The nth Farey Sequence, F_{n}, is the sequence of rational numbers a/b, such that GCD(a,b)=1, and 0 ≤ a ≤ b ≤ n. For example,
F_{5} is {0/1, 1/5, 1/4, 1/3, 2/5, 1/2, 3/5, 2/3, 3/4, 4/5, 1/1}
If a/b and c/d are successive terms of a Farey sequence, then bc  ad=1. That is, the product of the means minus the product of the extremes is 1.
The denominators, b and d, of adjacent elements of a Farey sequence are coprime, because numbers x and y exist such that bx+dy=1. In fact, x and y are the numerators (the first one negative) of these adjacent elements.
Similarly, the numerators, a and c, of adjacent elements of a Farey sequence are coprime, because ax+cy=1, where x=d and y=b.
The "mediant" of two fractions expressed in lowest terms, a/b and c/d, is (a+c)/(b+d). For example,
the mediant of 2/5 and 1/2 is (2+1)/(5+2) = 3/7
Each element of a Farey Sequence that has two neighbors is the mediant of those two neighbors. For example, in F_{5}, 3/5 lies between 1/2 and 2/3, and 3/5 is the mediant of 1/2 and 2/3.
Let a/b, c/d, e/f be successive elements of a Farey Sequence,
so bcad=1 and decf=1.
Thus bcad+cfde=0.
Rearranging this, d(a+e)=c(b+f), so c/d=(a+e)/(b+f)
This fact can be used to find F_{n+1} given F_{n}. For each pair of successive elements of Fn in which the sum of their denominators equals n+1, the mediant can be inserted between them to form F_{n+1}. The mediants formed this way will always be in lowest terms because both the denominators and numerators of adjacent elements of a Farey Sequence are coprime, and the sum of two coprime numbers is coprime to each of them.
Letting
F_{6} = {y_{1}/x_{1}, y_{2}/x_{2}, ...}
the (x,y) pairs are plotted on a lattice, occupying the first half of the first
quadrant (i.e. the first octant). To complete the starburst, this
sequence is repeated seven more times with reflections about the line y=x and
the axes.
The image to the right shows F_{5}, extended the same way, and blown up so you can see the sequence of triangles formed with the origin and two successive elements of a F_{5}.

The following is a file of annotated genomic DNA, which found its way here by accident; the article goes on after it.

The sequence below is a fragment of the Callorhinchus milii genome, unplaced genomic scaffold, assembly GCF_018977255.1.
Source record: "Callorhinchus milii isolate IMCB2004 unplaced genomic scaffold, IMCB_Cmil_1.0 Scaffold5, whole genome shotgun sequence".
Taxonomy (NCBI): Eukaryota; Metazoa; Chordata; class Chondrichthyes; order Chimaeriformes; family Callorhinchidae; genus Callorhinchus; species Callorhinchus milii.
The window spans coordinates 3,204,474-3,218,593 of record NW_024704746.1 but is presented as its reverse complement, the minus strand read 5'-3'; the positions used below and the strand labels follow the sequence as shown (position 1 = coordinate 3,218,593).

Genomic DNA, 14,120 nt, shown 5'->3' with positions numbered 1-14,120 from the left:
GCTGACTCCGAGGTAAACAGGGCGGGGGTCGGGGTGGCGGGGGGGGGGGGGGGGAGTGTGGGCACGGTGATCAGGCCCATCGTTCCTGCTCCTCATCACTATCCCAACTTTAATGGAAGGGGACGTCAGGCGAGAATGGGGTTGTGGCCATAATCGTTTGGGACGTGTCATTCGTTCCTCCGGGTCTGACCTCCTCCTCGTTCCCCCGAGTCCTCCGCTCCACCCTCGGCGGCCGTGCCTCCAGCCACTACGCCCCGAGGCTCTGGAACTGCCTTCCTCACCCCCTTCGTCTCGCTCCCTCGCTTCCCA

I will call a lattice triangle a "Farey Triangle" if its vertices are (0,0), (x_{1},y_{1}), and (x_{2},y_{2}), or one of its seven other reflections, where x_{1}/y_{1} and x_{2}/y_{2} are adjacent elements of a Farey sequence. The Farey Triangles in the diagram to the right are the thin triangles with yellow interior and one vertex at the origin.
It is fairly easy to see that the area of each of the Farey triangles is
1/2. Since its vertices are (0,0), (a,b), (c,d), its area
is adbc/2. And since a/b and c/d are successive elements of a Farey
sequence, adbc=1, proving the result.
From the origin, we will call a lattice point (x,y) "visible" if GCD(x,y)=1. Two lattice points (x_{1},y_{1}), (x_{2},y_{2}), in which the largest x or y coordinate (in absolute value) is n, will be called nFareyadjacent if, from the point of view of the origin, no other lattice point with coordinates no larger than n is visible between them.
A triangle formed by the origin and two nFareyadjacent lattice points is a Farey triangle, and (as proved above) has an area of 1/2.
Conversely, a lattice triangle whose longest side's longest component measures n units, and whose border contains only the three lattice points of its vertices, and whose interior has no lattice points is congruent to a Farey triangle, because viewed from one end of its longest side, the other two vertices are nFareyadjacent.
Mathworld: Farey Sequence
Cuttheknot: Farey Sequence and its application to Pick's Theorem
Pick's Theorem, for finding the area of lattice polygons.
The area of a triangle with vertices (0,0), (a,b), (c,d) is adbc/2.
See also Recurrence Relation
The webmaster and author of this Math Help site is Graeme McRae.